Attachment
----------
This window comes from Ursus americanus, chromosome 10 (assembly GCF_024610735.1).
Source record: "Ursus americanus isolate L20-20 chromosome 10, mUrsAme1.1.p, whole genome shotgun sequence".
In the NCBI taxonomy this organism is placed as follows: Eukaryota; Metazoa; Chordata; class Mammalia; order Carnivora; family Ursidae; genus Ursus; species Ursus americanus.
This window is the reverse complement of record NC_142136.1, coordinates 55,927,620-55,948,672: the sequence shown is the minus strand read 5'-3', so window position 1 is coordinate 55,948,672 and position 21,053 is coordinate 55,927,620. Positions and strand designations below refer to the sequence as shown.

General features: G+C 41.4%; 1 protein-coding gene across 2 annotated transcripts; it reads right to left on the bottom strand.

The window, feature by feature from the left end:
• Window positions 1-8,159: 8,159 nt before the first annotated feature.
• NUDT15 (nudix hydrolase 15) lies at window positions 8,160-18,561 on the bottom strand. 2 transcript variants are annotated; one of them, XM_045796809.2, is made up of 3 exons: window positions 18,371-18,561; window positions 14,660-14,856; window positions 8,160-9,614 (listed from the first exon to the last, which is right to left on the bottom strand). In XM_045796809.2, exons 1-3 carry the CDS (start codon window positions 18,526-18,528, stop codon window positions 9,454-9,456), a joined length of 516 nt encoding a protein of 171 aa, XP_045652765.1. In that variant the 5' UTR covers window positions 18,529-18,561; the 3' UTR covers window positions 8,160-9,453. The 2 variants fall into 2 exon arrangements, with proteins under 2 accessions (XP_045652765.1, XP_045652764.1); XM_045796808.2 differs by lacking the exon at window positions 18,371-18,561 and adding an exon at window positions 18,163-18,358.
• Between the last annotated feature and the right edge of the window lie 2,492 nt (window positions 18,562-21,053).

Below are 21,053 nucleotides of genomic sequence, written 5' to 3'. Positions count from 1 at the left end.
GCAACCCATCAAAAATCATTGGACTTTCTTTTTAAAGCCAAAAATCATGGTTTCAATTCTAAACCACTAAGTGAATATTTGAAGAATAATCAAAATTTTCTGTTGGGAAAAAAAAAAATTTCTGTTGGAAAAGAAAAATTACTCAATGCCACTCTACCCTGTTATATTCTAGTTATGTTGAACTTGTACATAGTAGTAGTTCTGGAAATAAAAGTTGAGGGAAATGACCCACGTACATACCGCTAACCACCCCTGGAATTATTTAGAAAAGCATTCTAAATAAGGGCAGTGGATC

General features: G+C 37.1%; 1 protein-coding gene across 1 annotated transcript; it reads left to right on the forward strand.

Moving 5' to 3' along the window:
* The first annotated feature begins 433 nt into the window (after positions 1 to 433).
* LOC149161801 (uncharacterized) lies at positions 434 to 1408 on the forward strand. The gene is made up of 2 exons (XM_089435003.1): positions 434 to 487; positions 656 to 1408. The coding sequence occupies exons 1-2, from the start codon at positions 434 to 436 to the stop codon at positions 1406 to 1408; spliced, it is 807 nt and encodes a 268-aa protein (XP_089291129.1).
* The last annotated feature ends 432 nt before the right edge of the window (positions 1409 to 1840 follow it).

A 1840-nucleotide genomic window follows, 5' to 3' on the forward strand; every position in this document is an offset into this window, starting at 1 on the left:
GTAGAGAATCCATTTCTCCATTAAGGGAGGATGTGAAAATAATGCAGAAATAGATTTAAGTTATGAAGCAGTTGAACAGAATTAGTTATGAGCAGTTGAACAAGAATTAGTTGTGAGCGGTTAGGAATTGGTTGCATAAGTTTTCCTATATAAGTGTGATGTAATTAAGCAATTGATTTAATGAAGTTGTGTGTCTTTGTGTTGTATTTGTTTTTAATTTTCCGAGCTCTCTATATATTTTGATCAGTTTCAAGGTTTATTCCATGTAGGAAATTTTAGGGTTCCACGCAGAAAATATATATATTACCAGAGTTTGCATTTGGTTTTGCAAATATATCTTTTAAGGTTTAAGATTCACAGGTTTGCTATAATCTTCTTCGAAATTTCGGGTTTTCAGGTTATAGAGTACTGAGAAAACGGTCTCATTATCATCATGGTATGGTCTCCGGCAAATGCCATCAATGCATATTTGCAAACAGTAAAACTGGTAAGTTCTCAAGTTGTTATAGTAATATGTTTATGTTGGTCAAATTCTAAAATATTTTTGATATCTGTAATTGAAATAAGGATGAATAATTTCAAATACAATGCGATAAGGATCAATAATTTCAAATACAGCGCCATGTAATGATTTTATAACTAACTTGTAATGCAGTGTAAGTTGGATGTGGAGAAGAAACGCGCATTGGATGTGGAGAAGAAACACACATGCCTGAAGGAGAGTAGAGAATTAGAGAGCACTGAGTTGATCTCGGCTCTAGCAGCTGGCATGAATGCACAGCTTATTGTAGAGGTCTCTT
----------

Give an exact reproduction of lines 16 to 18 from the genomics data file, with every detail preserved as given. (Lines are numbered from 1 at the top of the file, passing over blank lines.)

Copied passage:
* The last annotated feature ends 432 nt before the right edge of the window (positions 1409 to 1840 follow it).

A 1840-nucleotide genomic window follows, 5' to 3' on the forward strand; every position in this document is an offset into this window, starting at 1 on the left:
GTAGAGAATCCATTTCTCCATTAAGGGAGGATGTGAAAATAATGCAGAAATAGATTTAAGTTATGAAGCAGTTGAACAGAATTAGTTATGAGCAGTTGAACAAGAATTAGTTGTGAGCGGTTAGGAATTGGTTGCATAAGTTTTCCTATATAAGTGTGATGTAATTAAGCAATTGATTTAATGAAGTTGTGTGTCTTTGTGTTGTATTTGTTTTTAATTTTCCGAGCTCTCTATATATTTTGATCAGTTTCAAGGTTTATTCCATGTAGGAAATTTTAGGGTTCCACGCAGAAAATATATATATTACCAGAGTTTGCATTTGGTTTTGCAAATATATCTTTTAAGGTTTAAGATTCACAGGTTTGCTATAATCTTCTTCGAAATTTCGGGTTTTCAGGTTATAGAGTACTGAGAAAACGGTCTCATTATCATCATGGTATGGTCTCCGGCAAATGCCATCAATGCATATTTGCAAACAGTAAAACTGGTAAGTTCTCAAGTTGTTATAGTAATATGTTTATGTTGGTCAAATTCTAAAATATTTTTGATATCTGTAATTGAAATAAGGATGAATAATTTCAAATACAATGCGATAAGGATCAATAATTTCAAATACAGCGCCATGTAATGATTTTATAACTAACTTGTAATGCAGTGTAAGTTGGATGTGGAGAAGAAACGCGCATTGGATGTGGAGAAGAAACACACATGCCTGAAGGAGAGTAGAGAATTAGAGAGCACTGAGTTGATCTCGGCTCTAGCAGCTGGCATGAATGCACAGCTTATTGTAGAGGTCTCTT